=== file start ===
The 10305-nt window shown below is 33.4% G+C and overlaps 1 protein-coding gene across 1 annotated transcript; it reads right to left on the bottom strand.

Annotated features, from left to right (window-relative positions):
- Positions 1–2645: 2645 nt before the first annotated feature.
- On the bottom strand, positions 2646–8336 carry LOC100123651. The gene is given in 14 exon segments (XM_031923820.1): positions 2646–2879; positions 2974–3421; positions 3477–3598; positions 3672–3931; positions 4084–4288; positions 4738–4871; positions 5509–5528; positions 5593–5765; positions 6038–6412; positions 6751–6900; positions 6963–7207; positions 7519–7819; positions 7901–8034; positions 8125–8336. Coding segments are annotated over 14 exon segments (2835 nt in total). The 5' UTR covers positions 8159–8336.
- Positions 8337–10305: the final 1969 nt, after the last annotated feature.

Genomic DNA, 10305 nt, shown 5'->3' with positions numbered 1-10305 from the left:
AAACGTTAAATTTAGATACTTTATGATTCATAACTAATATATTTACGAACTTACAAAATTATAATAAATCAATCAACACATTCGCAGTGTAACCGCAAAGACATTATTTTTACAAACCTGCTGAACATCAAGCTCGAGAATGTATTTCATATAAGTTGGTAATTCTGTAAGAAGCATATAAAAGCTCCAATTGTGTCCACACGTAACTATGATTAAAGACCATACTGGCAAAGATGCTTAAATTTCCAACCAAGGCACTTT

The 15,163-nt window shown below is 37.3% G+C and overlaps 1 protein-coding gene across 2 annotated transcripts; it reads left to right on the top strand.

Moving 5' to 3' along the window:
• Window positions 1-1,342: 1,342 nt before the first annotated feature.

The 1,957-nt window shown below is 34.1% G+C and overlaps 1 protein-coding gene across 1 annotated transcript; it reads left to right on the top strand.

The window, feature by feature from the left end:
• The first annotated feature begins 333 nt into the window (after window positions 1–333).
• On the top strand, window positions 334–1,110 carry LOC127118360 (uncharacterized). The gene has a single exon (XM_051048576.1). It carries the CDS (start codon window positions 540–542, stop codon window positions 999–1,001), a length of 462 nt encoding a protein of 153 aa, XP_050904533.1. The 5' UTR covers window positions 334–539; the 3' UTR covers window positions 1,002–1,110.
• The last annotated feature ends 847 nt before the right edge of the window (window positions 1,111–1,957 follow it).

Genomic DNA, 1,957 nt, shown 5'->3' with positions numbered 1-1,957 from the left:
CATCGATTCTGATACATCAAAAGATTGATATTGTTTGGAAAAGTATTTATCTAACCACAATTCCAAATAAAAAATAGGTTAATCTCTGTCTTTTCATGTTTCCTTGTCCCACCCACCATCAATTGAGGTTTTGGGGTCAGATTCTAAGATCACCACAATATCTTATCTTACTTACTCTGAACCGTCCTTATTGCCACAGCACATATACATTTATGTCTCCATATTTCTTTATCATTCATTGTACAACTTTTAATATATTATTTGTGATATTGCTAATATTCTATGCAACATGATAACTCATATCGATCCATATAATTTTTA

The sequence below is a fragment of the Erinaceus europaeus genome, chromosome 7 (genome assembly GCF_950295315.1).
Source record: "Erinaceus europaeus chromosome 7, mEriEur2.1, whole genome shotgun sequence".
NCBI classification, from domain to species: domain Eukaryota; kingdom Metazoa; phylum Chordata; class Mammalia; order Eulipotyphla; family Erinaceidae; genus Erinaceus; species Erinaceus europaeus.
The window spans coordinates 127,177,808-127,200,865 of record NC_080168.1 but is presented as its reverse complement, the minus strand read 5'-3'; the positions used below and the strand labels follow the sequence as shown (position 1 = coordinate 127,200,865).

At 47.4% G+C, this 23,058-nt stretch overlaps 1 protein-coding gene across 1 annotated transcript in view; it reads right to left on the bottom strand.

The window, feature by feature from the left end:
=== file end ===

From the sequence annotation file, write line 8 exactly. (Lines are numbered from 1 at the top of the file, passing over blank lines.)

The 15,163-nt window shown below is 37.3% G+C and overlaps 1 protein-coding gene across 2 annotated transcripts; it reads left to right on the top strand.